Written by Windy Locke
As an avid traveler and lover of adventure, our lives changed when the world suddenly slowed down and all of our travel plans evaporated before our eyes. At first we held on to hope as plan A turned into plan B and then we watched as plan B slipped through our fingers too. I’ll be honest, there was a lot of grief in the loss of those plans. Then there was a lot of guilt for feeling grief over vacationing when there were so many more important things going on in the world.
After mourning those losses and making peace with the guilt of it all, it was time to move on and figure out what adventure could look like in a disconnected world. How can we experience wonder and adventure close to home? What new and exciting things could we learn and perhaps more importantly how do I continue to build the resilience, independence and confidence in my child that we gain so abundantly in our travels?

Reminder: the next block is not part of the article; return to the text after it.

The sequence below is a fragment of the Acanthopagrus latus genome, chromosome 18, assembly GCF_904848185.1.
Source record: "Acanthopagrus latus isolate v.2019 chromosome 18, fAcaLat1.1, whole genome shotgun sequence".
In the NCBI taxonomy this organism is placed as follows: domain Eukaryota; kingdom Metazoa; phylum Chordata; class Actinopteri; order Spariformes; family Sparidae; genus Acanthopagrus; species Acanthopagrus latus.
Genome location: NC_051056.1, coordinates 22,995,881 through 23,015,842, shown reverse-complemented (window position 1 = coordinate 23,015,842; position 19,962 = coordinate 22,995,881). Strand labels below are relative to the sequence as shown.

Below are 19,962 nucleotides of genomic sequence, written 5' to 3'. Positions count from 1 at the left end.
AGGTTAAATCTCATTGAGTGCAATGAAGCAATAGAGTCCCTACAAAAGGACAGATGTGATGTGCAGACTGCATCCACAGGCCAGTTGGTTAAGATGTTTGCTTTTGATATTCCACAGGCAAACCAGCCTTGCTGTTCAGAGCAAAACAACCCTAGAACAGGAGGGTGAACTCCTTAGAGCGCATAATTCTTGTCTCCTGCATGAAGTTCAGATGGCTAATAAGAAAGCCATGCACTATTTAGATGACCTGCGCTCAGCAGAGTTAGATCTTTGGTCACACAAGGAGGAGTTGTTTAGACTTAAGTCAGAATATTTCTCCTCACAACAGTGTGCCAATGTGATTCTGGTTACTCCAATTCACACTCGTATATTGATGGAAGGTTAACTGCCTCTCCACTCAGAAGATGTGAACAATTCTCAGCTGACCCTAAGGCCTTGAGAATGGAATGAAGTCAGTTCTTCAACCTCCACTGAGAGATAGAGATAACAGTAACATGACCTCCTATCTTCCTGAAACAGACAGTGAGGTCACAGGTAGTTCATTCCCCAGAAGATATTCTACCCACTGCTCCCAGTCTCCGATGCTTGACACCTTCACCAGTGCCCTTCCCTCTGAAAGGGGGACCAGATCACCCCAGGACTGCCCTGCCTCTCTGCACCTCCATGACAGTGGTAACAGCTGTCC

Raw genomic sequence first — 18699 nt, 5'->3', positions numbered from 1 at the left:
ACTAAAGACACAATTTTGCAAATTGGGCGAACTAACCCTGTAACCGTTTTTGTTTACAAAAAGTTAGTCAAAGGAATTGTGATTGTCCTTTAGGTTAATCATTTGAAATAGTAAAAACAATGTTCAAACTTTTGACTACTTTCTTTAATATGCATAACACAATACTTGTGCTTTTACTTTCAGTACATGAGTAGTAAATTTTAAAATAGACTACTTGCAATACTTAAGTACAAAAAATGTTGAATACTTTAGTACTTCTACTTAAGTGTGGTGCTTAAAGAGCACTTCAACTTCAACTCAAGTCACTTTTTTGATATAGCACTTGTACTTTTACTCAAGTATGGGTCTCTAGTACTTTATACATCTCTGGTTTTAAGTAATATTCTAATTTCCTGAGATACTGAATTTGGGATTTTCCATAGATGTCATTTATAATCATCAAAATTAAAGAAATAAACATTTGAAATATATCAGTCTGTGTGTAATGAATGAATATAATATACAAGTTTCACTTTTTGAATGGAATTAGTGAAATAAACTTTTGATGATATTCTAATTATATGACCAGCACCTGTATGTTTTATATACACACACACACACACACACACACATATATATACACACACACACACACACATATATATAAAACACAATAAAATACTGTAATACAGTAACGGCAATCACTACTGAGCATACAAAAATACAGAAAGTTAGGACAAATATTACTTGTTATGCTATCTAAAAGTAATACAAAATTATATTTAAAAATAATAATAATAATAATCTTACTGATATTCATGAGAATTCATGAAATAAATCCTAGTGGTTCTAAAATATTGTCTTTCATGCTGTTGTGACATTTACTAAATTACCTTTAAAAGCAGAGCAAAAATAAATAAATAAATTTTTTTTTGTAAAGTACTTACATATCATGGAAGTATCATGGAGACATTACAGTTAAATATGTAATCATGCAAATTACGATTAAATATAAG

The answer, for us, took a surprisingly nostalgic turn to my own childhood. A seemingly simpler time where summers meant sprinklers and bike rides, homemade ice cream, climbing trees and back yard camping under the stars. It wasn’t just us either. My social media filled up with families enjoying learning new things and having new adventures at home together. I realized that while my world view was limited as a child, my imagination and independence was not. It takes courage to try new things and fail and get back up again. The confidence gained from mastering new skills is immeasurable. I found myself allowing extra freedoms and opportunities for independence too as I recalled the practically free-range parenting that was the norm of my childhood. While kids staying out until the street lights come on is a bit much for me and most of the parents I know today, there are lessons to be learned from that style of parenting, my friends.
I expect and hope that someday soon we will be out in the world again, discovering new places, meeting new people and trying new things in places far from home. Until then, we will take in all of the life lessons that home has to offer and try to appreciate the joy of simple and slow.